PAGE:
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Herschel space telescope goes blind, ends mission (earthsky.org)
58 points by jacquesm 1422 days ago | hide | past | web | 33 comments | favorite



We get so used to space missions outlasting their planned duration that it seems surprising when one actually ends on schedule.


It actually went 11 months and 15 days beyond the planned lifespan, that's nearly 30% longer.


My impression is that it's a underpromise and overdeliver thing. For example in a Mars prove, you don't know exactly what the soil will do to your wheels, what the thermal changes will do to your cpu, what the dirt will do to your solar panels, what the wind will do to your camera support and there are even the unknown unknowns. Probably most of them can be simulated, estimated or guessed.

And a 9 years mission that breaks after 8.5 years is a mayor failure that wasted millions of taxpayer's money. A 2 years mission that last 8.5 years is a successful result of good engineering practices.

Probably the Helium evaporation is too easy to simulate and they only put there the right amount plus 25% just in case. The problem is that Helium is a consumable, so the tank has a finite duration. You can't try to continue until something breaks.


The telescope was positioned at the L2 point about 1,500,000 km from Earth [1], which presumably precluded replenishing the liquid helium. Thats rather different to the Hubble telescope's 560km orbit which was (only just) reachable by the space shuttle.

Does anyone know why the Herschel was so far from earth? Easier stationkeeping at L2?

[1] http://en.wikipedia.org/wiki/Herschel_Space_Observatory#Laun...


"By orbiting at L2, some 1.5 million kilometres from Earth, Herschel is not troubled by any atmospheric absorption. In addition, the spacecraft avoids any problems caused by thermal infrared radiation from the Earth interfering with observations. The L2 orbit also prevents the occurrence of temperature changes due to the spacecraft moving in and out of eclipse in an Earth orbit, which are a particular problem for infrared instruments requiring extreme thermal stability."

http://sci.esa.int/science-e/www/object/index.cfm?fobjectid=...


"Put it over there by itself, in the shade."


Actually, if I read various web sources correctly (IANA rocket scientist, sadly), the Earth-Sun-L2 point is always in the sun. The earth is not big enough to provide shade from that far away, especially since the Hershel's orbit is 700Mm across. Like how a (cruising-altitude) 747 cannot shade (sea-level) me from the sun, no matter where I stand.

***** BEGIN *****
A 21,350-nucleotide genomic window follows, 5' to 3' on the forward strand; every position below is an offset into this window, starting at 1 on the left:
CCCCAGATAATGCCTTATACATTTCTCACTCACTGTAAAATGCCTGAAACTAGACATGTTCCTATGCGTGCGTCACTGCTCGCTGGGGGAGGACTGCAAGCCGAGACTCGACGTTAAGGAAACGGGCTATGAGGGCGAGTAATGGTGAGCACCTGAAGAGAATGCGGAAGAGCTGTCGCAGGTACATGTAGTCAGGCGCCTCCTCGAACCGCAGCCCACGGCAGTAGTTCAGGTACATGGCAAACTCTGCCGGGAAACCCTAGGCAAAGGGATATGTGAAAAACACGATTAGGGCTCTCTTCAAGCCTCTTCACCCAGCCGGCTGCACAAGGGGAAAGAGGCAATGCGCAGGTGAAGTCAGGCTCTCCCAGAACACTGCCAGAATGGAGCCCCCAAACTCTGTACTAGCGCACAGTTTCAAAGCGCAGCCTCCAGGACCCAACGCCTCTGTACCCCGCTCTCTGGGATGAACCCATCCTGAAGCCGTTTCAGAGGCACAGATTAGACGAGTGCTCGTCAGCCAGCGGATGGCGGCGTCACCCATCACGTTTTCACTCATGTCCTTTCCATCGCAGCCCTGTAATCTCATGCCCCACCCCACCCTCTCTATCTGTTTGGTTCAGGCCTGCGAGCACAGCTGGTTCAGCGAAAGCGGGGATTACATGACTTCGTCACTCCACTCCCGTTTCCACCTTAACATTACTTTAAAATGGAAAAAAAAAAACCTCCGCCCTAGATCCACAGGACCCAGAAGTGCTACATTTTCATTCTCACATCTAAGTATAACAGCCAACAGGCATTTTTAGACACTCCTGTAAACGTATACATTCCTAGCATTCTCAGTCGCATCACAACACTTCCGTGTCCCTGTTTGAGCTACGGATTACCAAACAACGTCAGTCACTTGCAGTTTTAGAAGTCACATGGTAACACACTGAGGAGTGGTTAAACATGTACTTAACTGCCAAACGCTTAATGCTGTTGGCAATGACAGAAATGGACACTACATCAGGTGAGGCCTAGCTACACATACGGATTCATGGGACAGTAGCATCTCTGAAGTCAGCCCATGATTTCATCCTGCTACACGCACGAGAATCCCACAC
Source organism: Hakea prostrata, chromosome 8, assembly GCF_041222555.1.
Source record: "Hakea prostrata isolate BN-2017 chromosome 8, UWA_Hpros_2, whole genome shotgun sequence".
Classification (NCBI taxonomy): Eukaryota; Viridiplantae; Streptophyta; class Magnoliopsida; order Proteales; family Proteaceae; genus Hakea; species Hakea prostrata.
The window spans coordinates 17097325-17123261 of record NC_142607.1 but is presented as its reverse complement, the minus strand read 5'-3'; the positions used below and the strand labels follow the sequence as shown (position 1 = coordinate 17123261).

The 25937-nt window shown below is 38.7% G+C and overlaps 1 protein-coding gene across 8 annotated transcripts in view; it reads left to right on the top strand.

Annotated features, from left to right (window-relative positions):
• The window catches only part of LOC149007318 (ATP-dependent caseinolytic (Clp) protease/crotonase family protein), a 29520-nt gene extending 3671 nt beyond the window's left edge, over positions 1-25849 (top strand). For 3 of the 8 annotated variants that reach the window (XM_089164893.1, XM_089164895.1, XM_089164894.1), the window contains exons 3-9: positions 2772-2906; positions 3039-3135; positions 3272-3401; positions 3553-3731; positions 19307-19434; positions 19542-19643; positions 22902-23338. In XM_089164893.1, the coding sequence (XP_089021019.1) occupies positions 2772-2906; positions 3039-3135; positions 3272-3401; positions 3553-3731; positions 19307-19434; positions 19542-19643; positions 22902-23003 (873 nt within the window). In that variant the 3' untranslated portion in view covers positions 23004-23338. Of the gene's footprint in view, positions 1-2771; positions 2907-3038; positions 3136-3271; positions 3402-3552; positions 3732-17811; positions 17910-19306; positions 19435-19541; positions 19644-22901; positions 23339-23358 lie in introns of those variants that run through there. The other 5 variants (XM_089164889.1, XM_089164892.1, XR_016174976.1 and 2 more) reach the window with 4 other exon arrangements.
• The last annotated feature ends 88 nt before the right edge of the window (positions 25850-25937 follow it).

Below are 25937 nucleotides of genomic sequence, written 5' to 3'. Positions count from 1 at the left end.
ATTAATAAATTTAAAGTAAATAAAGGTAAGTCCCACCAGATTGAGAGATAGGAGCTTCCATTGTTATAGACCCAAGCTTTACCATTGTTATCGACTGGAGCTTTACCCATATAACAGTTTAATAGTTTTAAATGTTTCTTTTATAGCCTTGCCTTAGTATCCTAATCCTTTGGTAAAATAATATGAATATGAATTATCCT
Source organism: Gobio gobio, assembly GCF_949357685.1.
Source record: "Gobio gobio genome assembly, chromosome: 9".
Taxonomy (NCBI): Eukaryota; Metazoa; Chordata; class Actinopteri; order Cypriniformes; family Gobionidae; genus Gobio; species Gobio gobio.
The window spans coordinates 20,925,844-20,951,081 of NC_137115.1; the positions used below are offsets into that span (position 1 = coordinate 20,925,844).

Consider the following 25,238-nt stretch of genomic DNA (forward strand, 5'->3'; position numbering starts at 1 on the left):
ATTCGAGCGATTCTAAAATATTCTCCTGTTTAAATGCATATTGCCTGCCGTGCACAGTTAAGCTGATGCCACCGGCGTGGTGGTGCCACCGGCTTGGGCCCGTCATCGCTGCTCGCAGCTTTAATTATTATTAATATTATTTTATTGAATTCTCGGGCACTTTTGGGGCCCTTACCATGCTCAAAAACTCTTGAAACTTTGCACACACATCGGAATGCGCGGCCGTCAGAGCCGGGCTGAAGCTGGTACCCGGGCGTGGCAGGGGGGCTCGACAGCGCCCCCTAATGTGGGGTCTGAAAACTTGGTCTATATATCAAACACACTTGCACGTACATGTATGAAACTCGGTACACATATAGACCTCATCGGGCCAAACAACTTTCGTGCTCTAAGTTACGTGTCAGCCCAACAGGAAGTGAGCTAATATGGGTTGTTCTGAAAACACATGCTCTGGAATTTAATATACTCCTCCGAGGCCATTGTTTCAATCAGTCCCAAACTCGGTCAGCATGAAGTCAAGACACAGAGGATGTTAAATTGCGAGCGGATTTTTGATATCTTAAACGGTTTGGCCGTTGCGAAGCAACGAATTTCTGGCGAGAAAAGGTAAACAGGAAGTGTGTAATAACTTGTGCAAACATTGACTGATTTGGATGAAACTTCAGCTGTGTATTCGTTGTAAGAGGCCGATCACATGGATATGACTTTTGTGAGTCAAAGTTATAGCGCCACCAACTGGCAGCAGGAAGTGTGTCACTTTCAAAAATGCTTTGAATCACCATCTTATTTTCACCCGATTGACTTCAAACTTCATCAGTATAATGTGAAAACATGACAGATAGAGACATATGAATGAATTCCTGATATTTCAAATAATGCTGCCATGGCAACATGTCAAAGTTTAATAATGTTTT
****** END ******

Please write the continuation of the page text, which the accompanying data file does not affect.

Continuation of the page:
So it's always in the sun, which means it has continuous heating, and thus reaches thermal stability, and doesn't expand/contract/whatever as it passes in and out of shade.


Yes, I was being facile for the sake of a one-liner. Sorry about that.

It will be in a certain kind of orbit around the L2 point, not right on top of the L2 point. This means it is not in Earth's shadow, as you note. It's in its own shadow. But if it were in a conventional orbit centered around Earth, it would have thermal issues, observational issues, etc., because pointing to keep the telescope away from the sun would be a big problem.

My friend across the hall uses data from Planck, which is at L2, and I used to use data from SoHO (before its camera was shut down), which is at L1. We used to joke around about how each other's instrument was in a too cold/too hot place.

Here's a nice illustration of Planck's orbit. (Planck was the sister satellite to Herschel.) http://planck.cf.ac.uk/mission/orbit


So here is some interesting math. Estimated cost of the Herschel Space telescope, lets say 850 million dollars [1]

The cost of a SpaceX launch to LEO, 85 million dollars. So we launch three Spacex cargos for a tanker, a refueling facility, and a pre-fueled space craft. And for 250 million dollars we get a fully re-fueled telescope. How cool would that be? Since its in the L2 point it will wait for us to get to it without de-orbiting.

[1] http://esamultimedia.esa.int/docs/herschel/Herschel-Factshee... - 1100 british pounds for total cost of instrument and mission, if half is the cost of the instrument that is 550 million pounds or about 852 million dollars.


It seems like such a waste to scrap have a functional, responsive electronic device hanging at the L2 orbit point, just because it can no longer cool its sensors. Can't it be repurposed?